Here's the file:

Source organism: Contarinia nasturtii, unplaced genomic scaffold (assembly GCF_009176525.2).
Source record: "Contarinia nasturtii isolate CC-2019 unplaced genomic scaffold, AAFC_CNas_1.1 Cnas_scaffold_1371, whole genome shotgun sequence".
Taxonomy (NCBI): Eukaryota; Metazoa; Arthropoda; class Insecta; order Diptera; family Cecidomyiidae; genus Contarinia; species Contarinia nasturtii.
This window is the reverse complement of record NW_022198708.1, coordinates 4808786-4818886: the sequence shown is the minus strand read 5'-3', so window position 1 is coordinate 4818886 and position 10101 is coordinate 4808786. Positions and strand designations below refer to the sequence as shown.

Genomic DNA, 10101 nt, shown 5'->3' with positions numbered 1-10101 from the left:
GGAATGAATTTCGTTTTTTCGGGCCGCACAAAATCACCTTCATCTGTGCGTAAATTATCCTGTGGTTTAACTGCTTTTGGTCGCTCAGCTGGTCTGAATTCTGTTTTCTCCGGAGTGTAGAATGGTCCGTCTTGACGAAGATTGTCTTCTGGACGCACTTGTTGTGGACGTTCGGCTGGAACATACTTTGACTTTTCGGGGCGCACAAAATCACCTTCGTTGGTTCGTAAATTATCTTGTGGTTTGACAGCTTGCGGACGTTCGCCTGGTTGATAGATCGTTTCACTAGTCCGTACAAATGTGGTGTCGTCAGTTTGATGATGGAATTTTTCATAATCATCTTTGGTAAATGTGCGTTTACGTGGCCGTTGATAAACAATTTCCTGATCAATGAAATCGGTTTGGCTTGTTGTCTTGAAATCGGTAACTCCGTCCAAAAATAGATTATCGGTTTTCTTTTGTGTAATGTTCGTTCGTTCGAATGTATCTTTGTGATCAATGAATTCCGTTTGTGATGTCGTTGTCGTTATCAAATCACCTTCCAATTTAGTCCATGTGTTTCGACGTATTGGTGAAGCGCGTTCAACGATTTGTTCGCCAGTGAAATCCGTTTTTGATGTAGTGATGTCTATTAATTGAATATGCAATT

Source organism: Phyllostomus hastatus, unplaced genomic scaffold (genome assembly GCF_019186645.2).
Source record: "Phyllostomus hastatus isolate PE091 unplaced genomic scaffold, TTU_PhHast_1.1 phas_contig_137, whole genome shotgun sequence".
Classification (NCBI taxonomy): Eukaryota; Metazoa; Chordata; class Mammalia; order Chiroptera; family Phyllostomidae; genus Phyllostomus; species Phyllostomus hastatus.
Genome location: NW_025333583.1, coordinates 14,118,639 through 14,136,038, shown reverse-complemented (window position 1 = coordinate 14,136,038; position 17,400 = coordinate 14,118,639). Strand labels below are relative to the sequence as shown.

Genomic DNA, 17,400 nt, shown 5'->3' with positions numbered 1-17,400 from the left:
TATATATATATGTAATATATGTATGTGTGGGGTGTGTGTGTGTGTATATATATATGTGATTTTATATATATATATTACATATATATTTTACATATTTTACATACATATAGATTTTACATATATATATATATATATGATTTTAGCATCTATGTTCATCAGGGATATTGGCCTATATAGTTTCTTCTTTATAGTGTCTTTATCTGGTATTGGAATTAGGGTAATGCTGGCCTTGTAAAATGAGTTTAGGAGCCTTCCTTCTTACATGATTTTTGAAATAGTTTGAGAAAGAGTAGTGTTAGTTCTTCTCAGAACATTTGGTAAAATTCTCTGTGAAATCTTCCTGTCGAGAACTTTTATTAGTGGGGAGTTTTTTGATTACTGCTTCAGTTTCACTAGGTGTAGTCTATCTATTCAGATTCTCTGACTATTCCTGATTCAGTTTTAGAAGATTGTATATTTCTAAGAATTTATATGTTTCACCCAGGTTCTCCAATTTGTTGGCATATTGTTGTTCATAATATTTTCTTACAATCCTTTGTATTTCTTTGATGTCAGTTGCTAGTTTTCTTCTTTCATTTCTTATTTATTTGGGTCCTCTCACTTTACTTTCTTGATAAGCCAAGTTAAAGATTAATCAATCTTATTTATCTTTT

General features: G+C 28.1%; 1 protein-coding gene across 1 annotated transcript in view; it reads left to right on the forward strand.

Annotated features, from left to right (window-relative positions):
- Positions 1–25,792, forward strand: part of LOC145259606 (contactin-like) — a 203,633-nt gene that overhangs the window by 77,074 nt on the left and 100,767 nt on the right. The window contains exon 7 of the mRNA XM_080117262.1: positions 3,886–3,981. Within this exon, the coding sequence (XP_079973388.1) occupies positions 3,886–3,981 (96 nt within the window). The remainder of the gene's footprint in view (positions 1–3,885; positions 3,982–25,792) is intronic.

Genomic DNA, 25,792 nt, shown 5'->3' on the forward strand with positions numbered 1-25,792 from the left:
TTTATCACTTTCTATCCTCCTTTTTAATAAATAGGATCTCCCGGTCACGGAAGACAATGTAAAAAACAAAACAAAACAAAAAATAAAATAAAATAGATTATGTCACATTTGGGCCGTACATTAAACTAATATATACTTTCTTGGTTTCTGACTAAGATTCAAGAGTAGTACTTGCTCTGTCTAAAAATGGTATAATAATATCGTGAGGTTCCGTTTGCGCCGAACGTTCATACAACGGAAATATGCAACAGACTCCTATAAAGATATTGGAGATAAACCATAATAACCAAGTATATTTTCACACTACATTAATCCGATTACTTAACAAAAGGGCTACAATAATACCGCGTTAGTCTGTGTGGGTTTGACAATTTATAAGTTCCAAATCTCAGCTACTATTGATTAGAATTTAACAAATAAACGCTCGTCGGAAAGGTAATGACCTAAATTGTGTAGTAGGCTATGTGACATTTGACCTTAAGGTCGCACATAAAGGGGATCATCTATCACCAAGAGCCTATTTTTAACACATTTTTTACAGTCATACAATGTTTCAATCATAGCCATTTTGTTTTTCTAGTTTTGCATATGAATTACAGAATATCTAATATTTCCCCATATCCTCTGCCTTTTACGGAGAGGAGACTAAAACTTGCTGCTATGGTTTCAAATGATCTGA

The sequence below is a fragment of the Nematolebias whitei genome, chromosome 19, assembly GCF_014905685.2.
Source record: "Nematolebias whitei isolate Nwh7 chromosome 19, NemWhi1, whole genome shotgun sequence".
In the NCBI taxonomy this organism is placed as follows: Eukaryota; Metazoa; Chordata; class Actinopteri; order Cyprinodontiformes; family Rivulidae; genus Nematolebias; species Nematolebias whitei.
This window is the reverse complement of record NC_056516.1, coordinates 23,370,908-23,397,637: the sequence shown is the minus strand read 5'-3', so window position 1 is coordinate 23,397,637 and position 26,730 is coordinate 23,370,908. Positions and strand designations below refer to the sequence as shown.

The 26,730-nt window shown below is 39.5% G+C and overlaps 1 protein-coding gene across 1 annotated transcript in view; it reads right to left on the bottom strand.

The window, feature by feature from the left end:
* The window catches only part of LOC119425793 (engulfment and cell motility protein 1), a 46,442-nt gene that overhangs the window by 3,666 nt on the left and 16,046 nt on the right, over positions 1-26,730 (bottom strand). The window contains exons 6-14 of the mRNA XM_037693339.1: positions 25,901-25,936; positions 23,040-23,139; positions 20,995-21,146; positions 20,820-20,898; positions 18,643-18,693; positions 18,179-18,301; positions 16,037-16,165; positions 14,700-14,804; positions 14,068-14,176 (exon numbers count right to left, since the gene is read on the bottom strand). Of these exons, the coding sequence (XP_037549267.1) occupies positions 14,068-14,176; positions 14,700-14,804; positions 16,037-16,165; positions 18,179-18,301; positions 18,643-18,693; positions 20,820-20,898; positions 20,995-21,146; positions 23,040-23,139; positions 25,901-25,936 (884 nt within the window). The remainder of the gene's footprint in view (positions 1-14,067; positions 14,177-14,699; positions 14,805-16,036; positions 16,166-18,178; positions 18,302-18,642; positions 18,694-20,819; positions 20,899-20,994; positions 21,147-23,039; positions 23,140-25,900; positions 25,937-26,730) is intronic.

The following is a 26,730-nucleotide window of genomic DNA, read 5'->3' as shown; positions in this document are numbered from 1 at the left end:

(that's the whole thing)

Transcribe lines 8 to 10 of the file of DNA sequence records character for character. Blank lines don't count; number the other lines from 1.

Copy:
Source record: "Phyllostomus hastatus isolate PE091 unplaced genomic scaffold, TTU_PhHast_1.1 phas_contig_137, whole genome shotgun sequence".
Classification (NCBI taxonomy): Eukaryota; Metazoa; Chordata; class Mammalia; order Chiroptera; family Phyllostomidae; genus Phyllostomus; species Phyllostomus hastatus.
Genome location: NW_025333583.1, coordinates 14,118,639 through 14,136,038, shown reverse-complemented (window position 1 = coordinate 14,136,038; position 17,400 = coordinate 14,118,639). Strand labels below are relative to the sequence as shown.